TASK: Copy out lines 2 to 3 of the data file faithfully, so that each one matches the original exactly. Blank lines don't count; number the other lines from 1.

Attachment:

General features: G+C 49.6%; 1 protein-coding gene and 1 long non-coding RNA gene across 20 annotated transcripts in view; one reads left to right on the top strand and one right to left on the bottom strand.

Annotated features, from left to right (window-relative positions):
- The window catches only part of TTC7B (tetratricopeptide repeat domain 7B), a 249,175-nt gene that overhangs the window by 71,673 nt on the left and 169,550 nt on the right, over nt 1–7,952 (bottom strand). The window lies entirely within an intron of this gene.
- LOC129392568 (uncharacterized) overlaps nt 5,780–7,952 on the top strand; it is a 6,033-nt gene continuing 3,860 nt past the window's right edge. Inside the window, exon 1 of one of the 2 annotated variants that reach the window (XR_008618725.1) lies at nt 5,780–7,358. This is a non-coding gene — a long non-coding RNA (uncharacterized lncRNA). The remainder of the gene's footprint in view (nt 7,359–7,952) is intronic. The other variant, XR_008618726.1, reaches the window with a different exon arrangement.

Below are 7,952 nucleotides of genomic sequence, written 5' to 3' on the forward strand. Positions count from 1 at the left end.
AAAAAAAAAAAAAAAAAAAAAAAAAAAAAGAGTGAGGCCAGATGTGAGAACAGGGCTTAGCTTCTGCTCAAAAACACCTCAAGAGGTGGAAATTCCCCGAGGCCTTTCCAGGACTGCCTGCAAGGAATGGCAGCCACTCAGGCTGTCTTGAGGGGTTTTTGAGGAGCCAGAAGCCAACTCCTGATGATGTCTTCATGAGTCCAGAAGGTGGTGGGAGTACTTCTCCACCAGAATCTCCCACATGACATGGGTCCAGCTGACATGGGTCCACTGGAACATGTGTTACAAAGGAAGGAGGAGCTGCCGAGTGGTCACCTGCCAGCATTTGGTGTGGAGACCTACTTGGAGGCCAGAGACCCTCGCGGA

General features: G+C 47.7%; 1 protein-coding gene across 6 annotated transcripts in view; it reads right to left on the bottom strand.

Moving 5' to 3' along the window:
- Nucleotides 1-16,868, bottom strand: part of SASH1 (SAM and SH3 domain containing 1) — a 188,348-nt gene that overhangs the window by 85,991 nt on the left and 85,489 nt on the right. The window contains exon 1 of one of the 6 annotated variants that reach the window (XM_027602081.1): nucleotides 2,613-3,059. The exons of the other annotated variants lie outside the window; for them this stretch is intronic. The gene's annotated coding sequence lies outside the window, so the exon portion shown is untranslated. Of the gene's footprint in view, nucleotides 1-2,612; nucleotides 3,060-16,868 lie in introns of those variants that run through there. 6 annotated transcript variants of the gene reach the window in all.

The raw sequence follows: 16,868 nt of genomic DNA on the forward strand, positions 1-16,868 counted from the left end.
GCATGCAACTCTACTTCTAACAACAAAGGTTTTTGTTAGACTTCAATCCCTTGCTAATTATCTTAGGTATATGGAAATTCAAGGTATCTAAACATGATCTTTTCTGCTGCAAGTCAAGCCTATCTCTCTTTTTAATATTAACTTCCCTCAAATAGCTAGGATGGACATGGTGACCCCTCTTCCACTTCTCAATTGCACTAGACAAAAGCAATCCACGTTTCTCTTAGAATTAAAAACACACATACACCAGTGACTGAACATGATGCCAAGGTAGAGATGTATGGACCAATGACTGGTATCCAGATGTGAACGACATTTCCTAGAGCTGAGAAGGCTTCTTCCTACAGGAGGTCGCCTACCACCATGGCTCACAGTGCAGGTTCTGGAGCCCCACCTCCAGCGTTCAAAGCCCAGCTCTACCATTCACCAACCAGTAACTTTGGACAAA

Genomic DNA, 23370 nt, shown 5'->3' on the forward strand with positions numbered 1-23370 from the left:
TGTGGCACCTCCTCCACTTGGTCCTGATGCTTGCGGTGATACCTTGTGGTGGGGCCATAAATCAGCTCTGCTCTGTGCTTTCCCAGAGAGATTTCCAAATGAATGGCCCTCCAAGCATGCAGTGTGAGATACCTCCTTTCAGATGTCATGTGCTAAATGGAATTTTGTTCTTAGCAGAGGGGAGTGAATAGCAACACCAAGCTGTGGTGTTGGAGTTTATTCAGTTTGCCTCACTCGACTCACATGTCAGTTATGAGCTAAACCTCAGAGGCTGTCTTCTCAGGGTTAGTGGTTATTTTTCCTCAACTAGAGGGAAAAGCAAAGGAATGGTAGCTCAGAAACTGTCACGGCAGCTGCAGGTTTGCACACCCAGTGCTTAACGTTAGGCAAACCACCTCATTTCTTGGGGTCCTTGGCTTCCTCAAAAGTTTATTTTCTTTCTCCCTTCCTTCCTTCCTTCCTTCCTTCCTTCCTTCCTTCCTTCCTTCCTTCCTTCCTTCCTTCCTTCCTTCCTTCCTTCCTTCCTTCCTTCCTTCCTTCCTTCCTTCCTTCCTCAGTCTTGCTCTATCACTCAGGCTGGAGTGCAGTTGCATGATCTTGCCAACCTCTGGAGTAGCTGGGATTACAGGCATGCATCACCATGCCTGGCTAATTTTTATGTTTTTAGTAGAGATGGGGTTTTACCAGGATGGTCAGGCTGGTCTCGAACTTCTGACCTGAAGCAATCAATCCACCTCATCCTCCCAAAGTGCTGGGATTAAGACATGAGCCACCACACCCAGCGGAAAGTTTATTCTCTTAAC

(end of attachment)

Annotated features, from left to right (window-relative positions):
- The window catches only part of TTC7B (tetratricopeptide repeat domain 7B), a 249,175-nt gene that overhangs the window by 71,673 nt on the left and 169,550 nt on the right, over nt 1–7,952 (bottom strand). The window lies entirely within an intron of this gene.